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Thursday, February 4, 2010

Setting goals

“Goals provide a sense of direction and purpose”
Setting goals is one thing we all do consciously or not consciously, to be on the conscious part this time. Goal Setting involves establishing specific, measurable and time-targeted objectives. Setting goals is a process that allows people to specify then work towards their own objectives - most commonly with financial or career-based goals, how ever most effective goals should be tangible, specific, realistic and have a time targeted for completion. There must be realistic plans to achieve the intended goal.

Take time to read this before you try and write down a whole lot of things..
SMART = GOALS not just goals but with a 100% result…

- S = Specific: A specific goal has a much greater chance of being accomplished than a general goal. To set a specific goal you must answer the six "W" questions:

*Who: Who is involved? *What: What do I want to accomplish? *Where: Identify a location. *When: Establish a time frame. *Which: Identify requirements and constraints. *Why: Specific reasons, purpose or benefits of accomplishing the goal.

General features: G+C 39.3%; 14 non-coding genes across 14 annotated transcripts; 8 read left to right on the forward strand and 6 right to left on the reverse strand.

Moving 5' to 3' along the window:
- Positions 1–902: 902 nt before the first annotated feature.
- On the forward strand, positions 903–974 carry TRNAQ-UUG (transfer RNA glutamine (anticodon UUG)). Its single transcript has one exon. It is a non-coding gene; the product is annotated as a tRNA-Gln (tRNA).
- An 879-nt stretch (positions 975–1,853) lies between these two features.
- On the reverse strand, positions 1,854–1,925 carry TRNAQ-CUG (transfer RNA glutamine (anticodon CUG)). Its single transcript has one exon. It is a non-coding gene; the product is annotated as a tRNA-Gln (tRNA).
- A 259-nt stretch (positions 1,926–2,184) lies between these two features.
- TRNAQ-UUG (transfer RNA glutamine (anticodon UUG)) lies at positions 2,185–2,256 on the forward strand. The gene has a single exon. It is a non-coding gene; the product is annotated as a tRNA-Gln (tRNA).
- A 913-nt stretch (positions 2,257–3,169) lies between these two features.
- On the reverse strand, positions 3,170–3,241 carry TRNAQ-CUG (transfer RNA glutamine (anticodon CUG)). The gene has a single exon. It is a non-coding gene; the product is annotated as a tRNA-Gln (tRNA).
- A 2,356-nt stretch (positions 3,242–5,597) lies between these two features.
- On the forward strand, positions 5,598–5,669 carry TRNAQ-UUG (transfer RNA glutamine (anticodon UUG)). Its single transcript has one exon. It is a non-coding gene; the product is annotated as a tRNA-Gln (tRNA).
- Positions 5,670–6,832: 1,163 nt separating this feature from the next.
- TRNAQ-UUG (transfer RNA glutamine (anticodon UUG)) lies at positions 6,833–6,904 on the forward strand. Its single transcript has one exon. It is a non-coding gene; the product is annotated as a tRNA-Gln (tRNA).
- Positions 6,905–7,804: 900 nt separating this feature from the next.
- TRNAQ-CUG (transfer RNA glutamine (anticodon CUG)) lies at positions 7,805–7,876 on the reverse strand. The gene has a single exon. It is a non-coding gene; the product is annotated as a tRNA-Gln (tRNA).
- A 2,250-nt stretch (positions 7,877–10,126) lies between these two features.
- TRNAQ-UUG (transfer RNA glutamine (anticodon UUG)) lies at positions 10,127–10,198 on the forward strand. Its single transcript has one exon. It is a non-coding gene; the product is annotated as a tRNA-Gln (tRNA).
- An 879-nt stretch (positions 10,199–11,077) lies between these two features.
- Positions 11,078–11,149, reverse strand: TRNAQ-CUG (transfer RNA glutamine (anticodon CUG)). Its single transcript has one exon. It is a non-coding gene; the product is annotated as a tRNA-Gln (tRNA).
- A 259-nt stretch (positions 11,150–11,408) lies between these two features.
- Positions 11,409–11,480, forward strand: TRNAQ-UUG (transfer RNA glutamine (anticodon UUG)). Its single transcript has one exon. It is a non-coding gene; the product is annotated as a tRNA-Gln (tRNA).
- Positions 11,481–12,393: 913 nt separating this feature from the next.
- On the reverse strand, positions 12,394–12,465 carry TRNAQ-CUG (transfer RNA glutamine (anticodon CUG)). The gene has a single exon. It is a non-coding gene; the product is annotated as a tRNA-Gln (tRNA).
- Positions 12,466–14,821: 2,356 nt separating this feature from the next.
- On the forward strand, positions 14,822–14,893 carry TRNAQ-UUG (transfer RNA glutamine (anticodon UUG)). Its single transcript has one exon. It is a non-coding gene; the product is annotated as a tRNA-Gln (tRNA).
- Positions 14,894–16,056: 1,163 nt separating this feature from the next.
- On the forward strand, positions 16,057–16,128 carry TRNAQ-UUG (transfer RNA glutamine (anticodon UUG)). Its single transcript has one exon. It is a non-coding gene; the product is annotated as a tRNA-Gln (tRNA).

EXAMPLE: A general goal would be, "I like to paint my room." But a specific goal would say, "I will paint my room pink."
- M = Measurable: Establish concrete criteria for measuring progress toward the attainment of each goal you set.
- A = Attainable: When you identify goals that are most important to you, you begin to figure out ways you can make them come true. You develop the attitudes, abilities, skills, and financial capacity to reach them. You begin seeing previously overlooked opportunities to bring yourself closer to the achievement of your goals.
You can attain most any goal you set when you plan your steps wisely and establish a time frame that allows you to carry out those steps. Goals that may have seemed far away and out of reach eventually move closer and become attainable, not because your goals shrink, but because you grow and expand to match them. When you list your goals you build your self-image. You see yourself as worthy of these goals, and develop the traits and personality that allow you to possess them.
- R= Realistic: a goal must represent an objective toward which you are both willing and able to work. A goal can be both high and realistic; you are the only one who can decide just how high your goal should be. But be sure that every goal represents substantial progress. A high goal is frequently easier to reach than a low one because a low goal exerts low motivational force. Some of the hardest jobs you ever accomplished actually seem easy simply because they were a labor of love.
- T= Time: With no time frame tied to a goal there's no sense of urgency. If you want to paint your room, when do you want to paint it? "Someday" won't work.
WARNING: if you haven’t done or set a realistic goal once before I will advice you to start with the ones that are of fun…
This is a little goal i work on just in one day…………….."i painted my room money free".

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